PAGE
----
By planting the thematic flags of the essay so clearly, Davio gives her imagination and memory a structure to work within. Everyone has sat in waiting rooms at doctor’s offices; those scenes in this essay could have been generic. But because Davio knows (or her unconscious knows) that she’s writing about strength and grave weakness, she focuses the waiting-room scene on images that touches on those ideas: particular images on her phone, the hang gliders outside the window.
By knowing what the essay is about, Davio also knows which details to use and which to leave out.
The Writing Exercise
Let’s create structure with theme using “Strong Is The New Sexy” by Kelly Davio as a model:
- Choose your topic. What are you going to write about? It might just be a story or memory that’s been running through your mind. You might not know what it’s about. That’s fine. The important thing is to have something definite in your mind, some concrete experience or detail.
- Identify what your essay seems to be about. If you told someone the story/memory/detail, what would they say it’s about? Or, to put it another way, what is the usual version of your essay? What would readers expect it to be about based on the title? Davio’s essay would seem, from the title, to be making a common argument about female body image: that strong/athletic/curvy is better than making oneself skinny through self-deprivation. Even though your essay might not be about this expected thing, it’s useful to know what is expected. It gives you something to react against.
- What is the essay really about? Perhaps you’ve had the experience of telling someone you’re story/memory/detail and they say, “Well, here’s what’s going on with you.” If they’re right, it’s enlightening. If they’re wrong, it’s infuriating. The best essays often develop from the need to correct an idea or fill in a missing gap. Davio’s essay is adding necessary dimensions to the strong vs skinny debate. What does your essay want to add to the ideas that readers already have? How can you say to your imaginary reader, “No, no, it’s not about that at all. It’s about this?”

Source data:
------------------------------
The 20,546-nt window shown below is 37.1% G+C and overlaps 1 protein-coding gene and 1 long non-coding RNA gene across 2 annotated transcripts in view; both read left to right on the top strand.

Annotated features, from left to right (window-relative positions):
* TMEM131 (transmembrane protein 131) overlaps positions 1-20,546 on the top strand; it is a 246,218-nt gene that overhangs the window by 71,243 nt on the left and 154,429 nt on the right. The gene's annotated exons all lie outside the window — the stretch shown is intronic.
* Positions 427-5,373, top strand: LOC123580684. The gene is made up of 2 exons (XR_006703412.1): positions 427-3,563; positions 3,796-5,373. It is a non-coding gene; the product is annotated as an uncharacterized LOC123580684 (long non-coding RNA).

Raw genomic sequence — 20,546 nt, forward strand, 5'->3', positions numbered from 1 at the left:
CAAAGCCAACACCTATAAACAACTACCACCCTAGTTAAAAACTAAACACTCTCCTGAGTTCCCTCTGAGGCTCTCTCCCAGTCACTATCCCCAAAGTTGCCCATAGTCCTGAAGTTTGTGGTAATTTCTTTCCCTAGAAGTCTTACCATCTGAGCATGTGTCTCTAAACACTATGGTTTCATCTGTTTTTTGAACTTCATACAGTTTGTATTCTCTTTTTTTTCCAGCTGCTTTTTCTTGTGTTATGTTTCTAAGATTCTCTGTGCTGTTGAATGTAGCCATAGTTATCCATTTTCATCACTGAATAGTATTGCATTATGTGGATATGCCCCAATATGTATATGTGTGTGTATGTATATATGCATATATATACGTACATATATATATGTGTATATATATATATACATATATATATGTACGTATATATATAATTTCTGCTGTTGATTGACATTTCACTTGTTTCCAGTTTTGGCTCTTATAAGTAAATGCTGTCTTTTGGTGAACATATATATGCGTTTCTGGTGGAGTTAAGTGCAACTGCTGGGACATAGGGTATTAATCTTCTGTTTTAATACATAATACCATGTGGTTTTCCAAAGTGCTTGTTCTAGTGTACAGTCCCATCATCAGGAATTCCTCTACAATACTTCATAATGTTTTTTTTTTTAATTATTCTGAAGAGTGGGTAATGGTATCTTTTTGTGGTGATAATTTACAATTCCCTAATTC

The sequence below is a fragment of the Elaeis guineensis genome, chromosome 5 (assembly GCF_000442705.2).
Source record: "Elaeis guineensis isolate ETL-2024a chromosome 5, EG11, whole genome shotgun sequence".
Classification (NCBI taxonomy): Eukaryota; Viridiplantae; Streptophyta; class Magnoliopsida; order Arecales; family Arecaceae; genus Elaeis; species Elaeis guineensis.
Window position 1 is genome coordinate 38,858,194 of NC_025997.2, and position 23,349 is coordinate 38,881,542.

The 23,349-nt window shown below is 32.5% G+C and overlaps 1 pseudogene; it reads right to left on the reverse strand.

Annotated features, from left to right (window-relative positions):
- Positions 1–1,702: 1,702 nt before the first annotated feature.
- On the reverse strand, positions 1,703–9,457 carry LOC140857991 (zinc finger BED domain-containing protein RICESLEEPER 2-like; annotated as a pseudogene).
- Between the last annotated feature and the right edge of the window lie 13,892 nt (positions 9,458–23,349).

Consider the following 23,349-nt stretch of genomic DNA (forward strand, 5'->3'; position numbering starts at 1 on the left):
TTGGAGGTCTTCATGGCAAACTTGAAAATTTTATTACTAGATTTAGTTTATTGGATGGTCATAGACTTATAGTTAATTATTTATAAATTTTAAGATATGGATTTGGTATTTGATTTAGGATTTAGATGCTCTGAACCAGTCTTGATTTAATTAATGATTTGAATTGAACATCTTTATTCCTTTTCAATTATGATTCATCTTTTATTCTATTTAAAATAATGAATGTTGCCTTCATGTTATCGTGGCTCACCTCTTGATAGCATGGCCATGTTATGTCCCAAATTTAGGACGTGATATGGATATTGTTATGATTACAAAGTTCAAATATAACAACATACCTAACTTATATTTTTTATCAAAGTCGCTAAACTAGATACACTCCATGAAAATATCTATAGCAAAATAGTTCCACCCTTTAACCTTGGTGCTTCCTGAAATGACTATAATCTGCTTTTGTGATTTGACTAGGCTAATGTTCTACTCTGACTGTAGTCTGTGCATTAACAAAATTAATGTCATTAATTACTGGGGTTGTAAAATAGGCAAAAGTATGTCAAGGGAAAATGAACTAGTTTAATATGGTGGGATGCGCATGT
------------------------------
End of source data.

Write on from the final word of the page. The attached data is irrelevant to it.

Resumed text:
- Plant your flags. Identify the different positions/ideas present in your essay (perhaps conflicting in your essay). Do it in a word or two. Davio uses “strong/sexy” and “grave weakness.” How can you distill your argument to a couple of words like that?
- Write scenes/sections around each flag. One way to think about structure is as “theme and variation.” How many different perspectives can you offer on the flags that you’ve planted. For strength, Davio 1) shows images of female beauty from her phone, 2) shows people who are healthy and actively flying hang gliders, and 3) gives context (“the specter of anorexia”). She does the same thing with grave weakness, showing various aspects of what that means in physical terms and their mental effect. For each of the flags you’ve planted (the one or two-word phrases that explain what the essay is about), write a scene from a story or build a paragraph using an image or detail. To change metaphors, how can you filter your memories through these phrases to see what comes out?
At some point, you’ll find that you have enough scenes and sections, and your job will be to order them. That will be easier if they share a similar focus and direction.